Rice Dwarf Virus

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Classification

Virus, dsRNA viruses, Reoviridae, Phytoreovirus, Rice Dwarf Virus

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Infected plant versus healthy plant

Species

Rice Dwarf Virus

NCBI: Taxonomy

Genus species Phytoreovirus Rice Dwarf Virus

Description and Significance

The Rice Dwarf Virus was the first studied plant virus. It has since been used as a model teaching tool for understanding plant virus mechanisms. RDV uses an insect vector to infect rice and wheat plants. The virus is an isohedral double shelled virus, ranging from 70-75 nm in diameter. There are three strains of the RDV: O, D84, and S. Strain S is the most virulent and causes the most severe symptoms. The RDV is isolated to China and Japan, but the detrimental effects it has on the grain industry impacts globally. [1,3]

Genome Structure

Phytoreovirus genome.jpg

The Rice Dwarf Virus is a double-stranded linear RNA virus. The dsRNA consists of 12 segments. Each segment ranges from 4.4 kb pairs to 0.83 kb pairs. The total size of the genome is 25.13 kb pairs. The base composition of the genome is 42-48% C-G. Segments S1, S2, S3, S5, S7, and S8 are known to code for functional proteins. These proteins code for RNA Polyemerase, capsid structure, cell absorption, and nucleic acid binding. The other six segments are non-coding proteins. The genome of the RDV has been sequenced and is often used as a tool to understanding viral plant pathogens. [3]

Cell Structure, Metabolism and Life Cycle

The RDV is an isohedral virus containing 32 capsomeres. The capsomeres are arranged in a conspicuous manner. The virons are isometeric and not enveloped. The virus has an angular profile. The RDV enters the host cell then begins replication and assembly. The viruses then participate in intracellular transport by taking over host mechanisms. Tubulars are created using the host inner and outer membrane and extends the structure outward to other host cells. This enables the RDV to move intracellularly into un-infected host cells and being replication. [3,4]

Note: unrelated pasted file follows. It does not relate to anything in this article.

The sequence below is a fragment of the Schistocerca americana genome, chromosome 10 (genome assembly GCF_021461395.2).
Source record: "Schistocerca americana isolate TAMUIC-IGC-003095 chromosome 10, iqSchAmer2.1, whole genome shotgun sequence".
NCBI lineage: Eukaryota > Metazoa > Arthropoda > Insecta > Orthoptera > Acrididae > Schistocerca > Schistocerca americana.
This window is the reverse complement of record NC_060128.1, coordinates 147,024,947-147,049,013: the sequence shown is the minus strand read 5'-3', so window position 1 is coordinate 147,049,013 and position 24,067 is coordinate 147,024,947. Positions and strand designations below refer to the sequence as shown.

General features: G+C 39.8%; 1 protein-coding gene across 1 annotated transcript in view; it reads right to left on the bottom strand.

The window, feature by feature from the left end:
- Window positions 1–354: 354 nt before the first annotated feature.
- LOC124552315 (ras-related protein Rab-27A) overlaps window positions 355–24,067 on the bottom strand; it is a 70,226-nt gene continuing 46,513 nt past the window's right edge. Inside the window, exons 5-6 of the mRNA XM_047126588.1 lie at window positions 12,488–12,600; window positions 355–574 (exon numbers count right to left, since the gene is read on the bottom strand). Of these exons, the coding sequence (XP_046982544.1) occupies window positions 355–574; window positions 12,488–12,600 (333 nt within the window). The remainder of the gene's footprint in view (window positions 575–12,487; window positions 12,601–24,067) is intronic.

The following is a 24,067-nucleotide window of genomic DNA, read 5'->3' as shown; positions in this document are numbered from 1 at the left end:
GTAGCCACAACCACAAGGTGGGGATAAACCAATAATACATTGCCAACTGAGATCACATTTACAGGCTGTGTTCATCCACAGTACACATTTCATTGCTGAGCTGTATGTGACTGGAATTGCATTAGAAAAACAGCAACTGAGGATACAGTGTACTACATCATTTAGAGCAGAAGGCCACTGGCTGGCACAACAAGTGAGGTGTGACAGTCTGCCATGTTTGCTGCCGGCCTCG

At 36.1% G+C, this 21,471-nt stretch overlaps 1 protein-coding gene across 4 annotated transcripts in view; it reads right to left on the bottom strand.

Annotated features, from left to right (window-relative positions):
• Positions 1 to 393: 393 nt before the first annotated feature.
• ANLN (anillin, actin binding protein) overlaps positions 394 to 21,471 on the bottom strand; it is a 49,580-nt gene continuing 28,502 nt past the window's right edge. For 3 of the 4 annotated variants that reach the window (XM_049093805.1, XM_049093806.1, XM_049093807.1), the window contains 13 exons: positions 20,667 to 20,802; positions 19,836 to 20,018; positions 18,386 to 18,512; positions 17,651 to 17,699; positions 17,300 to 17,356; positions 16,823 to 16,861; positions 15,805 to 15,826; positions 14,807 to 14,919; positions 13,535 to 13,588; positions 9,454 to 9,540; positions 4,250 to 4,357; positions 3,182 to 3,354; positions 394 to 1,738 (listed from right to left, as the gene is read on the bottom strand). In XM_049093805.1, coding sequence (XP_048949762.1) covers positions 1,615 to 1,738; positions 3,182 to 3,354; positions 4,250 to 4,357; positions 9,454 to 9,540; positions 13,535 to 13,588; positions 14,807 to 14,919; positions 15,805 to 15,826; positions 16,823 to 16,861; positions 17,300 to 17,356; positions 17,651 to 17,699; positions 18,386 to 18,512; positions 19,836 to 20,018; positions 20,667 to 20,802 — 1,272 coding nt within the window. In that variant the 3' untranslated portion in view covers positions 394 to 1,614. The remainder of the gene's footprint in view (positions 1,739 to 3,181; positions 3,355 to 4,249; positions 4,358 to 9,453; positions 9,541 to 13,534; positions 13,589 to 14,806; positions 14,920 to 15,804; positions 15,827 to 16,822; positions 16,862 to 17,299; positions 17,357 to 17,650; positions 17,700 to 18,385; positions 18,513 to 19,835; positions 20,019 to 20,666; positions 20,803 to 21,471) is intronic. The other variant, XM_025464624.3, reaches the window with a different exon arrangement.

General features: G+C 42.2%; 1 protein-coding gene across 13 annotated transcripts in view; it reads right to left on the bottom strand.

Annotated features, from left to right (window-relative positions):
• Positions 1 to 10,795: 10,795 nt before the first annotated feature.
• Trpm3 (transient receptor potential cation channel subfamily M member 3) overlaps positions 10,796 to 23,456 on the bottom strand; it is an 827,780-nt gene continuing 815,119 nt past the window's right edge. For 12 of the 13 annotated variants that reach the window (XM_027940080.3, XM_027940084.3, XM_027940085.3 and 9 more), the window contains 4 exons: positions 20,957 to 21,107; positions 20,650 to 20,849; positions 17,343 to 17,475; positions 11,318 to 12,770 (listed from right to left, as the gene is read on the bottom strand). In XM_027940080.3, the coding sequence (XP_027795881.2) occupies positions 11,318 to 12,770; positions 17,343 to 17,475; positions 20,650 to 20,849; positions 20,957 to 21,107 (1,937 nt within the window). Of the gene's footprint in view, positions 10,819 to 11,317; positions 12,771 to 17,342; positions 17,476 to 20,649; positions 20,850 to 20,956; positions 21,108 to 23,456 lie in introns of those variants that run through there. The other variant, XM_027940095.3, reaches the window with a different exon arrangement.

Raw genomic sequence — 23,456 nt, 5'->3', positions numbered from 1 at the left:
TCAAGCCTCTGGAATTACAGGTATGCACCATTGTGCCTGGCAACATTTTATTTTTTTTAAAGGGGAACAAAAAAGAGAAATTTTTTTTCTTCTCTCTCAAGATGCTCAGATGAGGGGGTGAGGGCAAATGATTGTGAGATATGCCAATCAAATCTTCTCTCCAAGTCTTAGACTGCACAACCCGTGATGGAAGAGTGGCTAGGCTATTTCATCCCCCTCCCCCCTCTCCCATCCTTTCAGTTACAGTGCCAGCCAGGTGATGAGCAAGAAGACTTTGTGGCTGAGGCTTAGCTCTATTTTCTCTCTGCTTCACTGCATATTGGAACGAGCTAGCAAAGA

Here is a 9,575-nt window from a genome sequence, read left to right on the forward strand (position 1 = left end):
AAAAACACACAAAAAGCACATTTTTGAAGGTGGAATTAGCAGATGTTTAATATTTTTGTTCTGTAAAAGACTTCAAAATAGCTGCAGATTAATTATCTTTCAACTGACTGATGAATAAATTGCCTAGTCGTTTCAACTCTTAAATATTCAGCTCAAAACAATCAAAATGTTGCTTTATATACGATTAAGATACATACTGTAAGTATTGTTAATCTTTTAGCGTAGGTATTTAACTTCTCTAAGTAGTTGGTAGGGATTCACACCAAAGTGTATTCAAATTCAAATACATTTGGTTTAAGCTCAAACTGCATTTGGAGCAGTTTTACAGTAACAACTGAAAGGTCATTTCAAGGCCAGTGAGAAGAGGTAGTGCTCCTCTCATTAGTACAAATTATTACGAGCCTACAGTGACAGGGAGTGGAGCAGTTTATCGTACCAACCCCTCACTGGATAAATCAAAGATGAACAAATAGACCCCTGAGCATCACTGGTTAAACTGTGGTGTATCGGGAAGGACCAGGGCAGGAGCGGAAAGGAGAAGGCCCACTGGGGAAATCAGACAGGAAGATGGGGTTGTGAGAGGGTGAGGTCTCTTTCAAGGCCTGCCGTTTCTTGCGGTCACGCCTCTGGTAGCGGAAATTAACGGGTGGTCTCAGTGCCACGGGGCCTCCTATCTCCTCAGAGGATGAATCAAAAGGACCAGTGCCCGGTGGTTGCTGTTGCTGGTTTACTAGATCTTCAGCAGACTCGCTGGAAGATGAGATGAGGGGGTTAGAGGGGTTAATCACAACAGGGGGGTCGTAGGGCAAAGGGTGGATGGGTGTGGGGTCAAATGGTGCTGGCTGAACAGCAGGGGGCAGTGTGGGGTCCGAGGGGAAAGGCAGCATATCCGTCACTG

Ecology and Pathogenesis

RDV is found in the rice paddies of China and Japan. The viruses participate in transovarial transmission through leafhopper insects. The insects become infected with the virus and can then eat other plants and infect them or reproduce and pass the virus onto its offspring. An infected rice plant often shows symptoms such as stunted growth, shortened internodes, chlorotic flecks at infection site, and inhibited root growth (only extend horizontally). There is a 10-35 day incubation period in the insect, depending on the species. There is also a 8-27 day incubation period in the plant. Global grain industries are often hindered when an outbreak of RDV appears. Prices of cereals and grains increase. Combating an RDV infection is often complicated. There are three steps to the eradication of a disease: prophylaxis, therapy, and immunization. Since the infection does not occur in the seeds or seedbed, prophylaxis treatment is useless. Therapy, such as integrating pest control and management through chemicals has been the most effective in containing and controlling Rice Dwarf Virus. [1,2]

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Viral infection with tubular structures



References

http://pdf.usaid.gov/pdf_docs/pnaaa923.pdf Ling K. "Rice Virus Diseases." International Rice Research Institute. 1972 p. 55-62.

http://www.iita.org/c/document_library/get_file?uuid=91e91c5d-a854-4eba-80ae-c677236a0e9f&groupId=25357 Abo M, Fadhila H. "Epidemiology and Management of Rice Viruses and Virus Diseases."National Cereals Institute. 1991 p. 113-121.

http://pvo.bio-mirror.cn/descr686.htm Brunt A, Crabtree K, Dallwitz M, Gibbs A, Watson L, Zurcher E. "Plant Viruses Online: Descriptions and Lists from the VIDE Database." 1996.

http://jvi.asm.org/content/80/17/8593.full Wei T, Kikuchi A, Moriyasu Y, Suzuki N, Shimizu T, Hagiwara K, Chen H, Takahashi M, Ichiki-Uehara T, Omura T. "The Spread of Rice Dwarf Virus among Cells among its Insect Vector Exploits Virus-Induced Tubular Structures." Journal of Virology. 2006 vol 80.

Author

Page authored by Chelsea A. Wissel, student of Prof. Jay Lennon at IndianaUniversity.